A federal judge has ruled that Georgia’s vulnerable electronic voting machines must stay in place for the November elections, striking down the plaintiffs’ motion to immediately replace them with paper ballots.
Will Georgia be vulnerable to cyber attacks in the midterm elections, and should it therefore switch to paper ballots? A federal judge will decide by Monday.
With non-US internet users barred from at least one of the electoral websites in the ultra-hot state of Georgia, it may be Georgians abroad — not would-be hackers — who are locked out.
Georgia has shut down over 200 polling sites since 2014, and a string of recent closures in a predominantly African-American jurisdiction is raising eyebrows as the midterms approach.
Despite ample warning of the feeble condition of the state’s election infrastructure, officials failed to address vulnerabilities before the 2016 election.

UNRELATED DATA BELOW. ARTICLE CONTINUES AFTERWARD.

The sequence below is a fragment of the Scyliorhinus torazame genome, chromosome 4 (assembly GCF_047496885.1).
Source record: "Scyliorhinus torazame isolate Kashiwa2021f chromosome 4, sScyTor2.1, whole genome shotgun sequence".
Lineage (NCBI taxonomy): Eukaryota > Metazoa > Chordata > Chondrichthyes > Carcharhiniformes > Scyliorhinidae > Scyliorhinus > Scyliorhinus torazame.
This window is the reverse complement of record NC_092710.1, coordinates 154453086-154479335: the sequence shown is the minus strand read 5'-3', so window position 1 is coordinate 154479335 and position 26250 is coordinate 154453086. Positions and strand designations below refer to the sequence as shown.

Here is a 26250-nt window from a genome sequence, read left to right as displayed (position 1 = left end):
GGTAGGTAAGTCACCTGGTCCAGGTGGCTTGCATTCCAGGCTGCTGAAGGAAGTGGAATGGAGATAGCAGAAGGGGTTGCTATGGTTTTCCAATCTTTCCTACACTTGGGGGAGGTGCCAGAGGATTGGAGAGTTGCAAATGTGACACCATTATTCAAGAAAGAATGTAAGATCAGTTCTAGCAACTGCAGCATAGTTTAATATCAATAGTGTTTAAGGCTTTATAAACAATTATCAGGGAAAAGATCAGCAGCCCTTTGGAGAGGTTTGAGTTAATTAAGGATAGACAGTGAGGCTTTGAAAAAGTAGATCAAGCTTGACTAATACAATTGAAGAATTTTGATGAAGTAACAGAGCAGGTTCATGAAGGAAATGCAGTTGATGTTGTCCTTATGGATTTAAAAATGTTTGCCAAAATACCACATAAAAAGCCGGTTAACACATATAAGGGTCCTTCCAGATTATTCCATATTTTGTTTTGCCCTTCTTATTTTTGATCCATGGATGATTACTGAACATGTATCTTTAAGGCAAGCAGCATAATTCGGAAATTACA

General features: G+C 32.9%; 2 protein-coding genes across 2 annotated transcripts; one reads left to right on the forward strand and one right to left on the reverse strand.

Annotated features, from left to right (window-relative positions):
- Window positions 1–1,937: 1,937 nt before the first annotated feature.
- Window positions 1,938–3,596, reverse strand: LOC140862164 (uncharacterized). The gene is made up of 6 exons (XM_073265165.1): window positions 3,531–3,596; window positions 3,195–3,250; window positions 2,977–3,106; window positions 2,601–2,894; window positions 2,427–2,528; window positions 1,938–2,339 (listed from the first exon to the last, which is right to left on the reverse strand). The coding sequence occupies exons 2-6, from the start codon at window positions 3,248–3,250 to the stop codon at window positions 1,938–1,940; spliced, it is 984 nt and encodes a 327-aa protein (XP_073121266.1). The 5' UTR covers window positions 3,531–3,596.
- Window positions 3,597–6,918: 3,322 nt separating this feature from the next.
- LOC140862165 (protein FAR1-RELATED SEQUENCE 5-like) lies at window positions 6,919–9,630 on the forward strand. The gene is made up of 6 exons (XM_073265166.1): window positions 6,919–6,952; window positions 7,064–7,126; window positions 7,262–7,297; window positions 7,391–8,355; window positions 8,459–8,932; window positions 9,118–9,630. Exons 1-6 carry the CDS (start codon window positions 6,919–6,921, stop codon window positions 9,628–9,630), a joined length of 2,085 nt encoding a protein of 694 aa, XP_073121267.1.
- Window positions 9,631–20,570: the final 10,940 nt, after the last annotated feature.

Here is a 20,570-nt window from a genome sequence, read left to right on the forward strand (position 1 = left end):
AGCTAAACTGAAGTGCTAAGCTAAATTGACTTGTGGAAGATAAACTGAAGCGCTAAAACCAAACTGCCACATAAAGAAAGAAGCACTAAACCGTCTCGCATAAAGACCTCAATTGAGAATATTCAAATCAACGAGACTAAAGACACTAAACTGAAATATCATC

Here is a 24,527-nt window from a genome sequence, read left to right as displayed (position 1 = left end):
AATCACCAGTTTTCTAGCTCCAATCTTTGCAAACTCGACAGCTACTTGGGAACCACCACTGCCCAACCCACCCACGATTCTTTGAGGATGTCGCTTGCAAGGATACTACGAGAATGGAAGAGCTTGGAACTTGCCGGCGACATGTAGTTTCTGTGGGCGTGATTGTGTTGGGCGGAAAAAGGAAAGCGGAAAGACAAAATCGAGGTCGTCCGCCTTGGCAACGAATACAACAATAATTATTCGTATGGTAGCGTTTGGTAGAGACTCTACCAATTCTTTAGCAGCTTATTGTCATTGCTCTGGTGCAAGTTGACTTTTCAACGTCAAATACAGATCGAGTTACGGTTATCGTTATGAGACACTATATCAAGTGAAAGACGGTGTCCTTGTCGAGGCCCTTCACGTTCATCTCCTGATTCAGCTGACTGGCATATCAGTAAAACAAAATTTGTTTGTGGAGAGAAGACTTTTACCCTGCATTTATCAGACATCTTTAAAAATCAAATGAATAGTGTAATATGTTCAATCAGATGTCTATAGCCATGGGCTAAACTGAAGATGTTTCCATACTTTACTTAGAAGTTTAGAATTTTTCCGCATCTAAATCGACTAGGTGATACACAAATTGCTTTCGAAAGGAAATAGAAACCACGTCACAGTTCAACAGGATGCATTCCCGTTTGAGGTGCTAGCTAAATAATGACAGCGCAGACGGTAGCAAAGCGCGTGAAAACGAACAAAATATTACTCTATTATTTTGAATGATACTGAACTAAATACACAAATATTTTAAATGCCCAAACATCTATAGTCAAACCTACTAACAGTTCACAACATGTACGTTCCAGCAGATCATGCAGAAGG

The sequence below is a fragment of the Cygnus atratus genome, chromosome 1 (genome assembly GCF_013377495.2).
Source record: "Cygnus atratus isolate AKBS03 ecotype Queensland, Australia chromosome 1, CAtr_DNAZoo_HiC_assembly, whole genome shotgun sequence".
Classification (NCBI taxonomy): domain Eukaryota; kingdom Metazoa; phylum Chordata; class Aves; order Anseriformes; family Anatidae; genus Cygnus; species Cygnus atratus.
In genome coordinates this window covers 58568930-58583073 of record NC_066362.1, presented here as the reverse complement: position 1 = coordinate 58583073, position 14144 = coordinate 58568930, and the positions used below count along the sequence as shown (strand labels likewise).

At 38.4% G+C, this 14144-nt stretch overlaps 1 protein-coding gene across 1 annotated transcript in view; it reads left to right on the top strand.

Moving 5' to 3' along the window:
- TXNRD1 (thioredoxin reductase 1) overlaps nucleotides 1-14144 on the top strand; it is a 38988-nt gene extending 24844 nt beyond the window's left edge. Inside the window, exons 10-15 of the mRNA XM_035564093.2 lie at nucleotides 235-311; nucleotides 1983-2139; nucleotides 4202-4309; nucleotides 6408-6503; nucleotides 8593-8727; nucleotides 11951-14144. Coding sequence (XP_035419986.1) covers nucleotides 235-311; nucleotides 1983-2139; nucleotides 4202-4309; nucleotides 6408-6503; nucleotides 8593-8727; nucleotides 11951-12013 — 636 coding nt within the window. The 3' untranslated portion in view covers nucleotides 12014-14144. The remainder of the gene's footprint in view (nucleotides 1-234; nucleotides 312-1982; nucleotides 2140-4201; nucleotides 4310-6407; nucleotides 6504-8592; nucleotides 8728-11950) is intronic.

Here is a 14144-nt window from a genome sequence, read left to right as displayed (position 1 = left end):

Georgia’s first female African American gubernatorial nominee ran a radically progressive campaign that should have been anathema to voters in a deep-red state. Instead, she may have provided a blueprint for her party to win in the South.
Georgia is the latest victim of Republican state officials trying to suppress votes. Who will stop them? And do they win either way?
The voting rights of minorities are under attack in Georgia — as they are in many GOP-controlled states. This month, however, voters with “foreign” names booked an important win in the Peach State.
Obama accidentally airs an incautious private remark. Romney accuses Obama of a hidden agenda when it comes to (at least) foreign policy, and gets himself in a bit of hot water. What’s the back story to this squabble over open-air diplomacy, and is Russia really America’s Real “Number One Foe”? Here’s a look at the power politics behind the gaffes.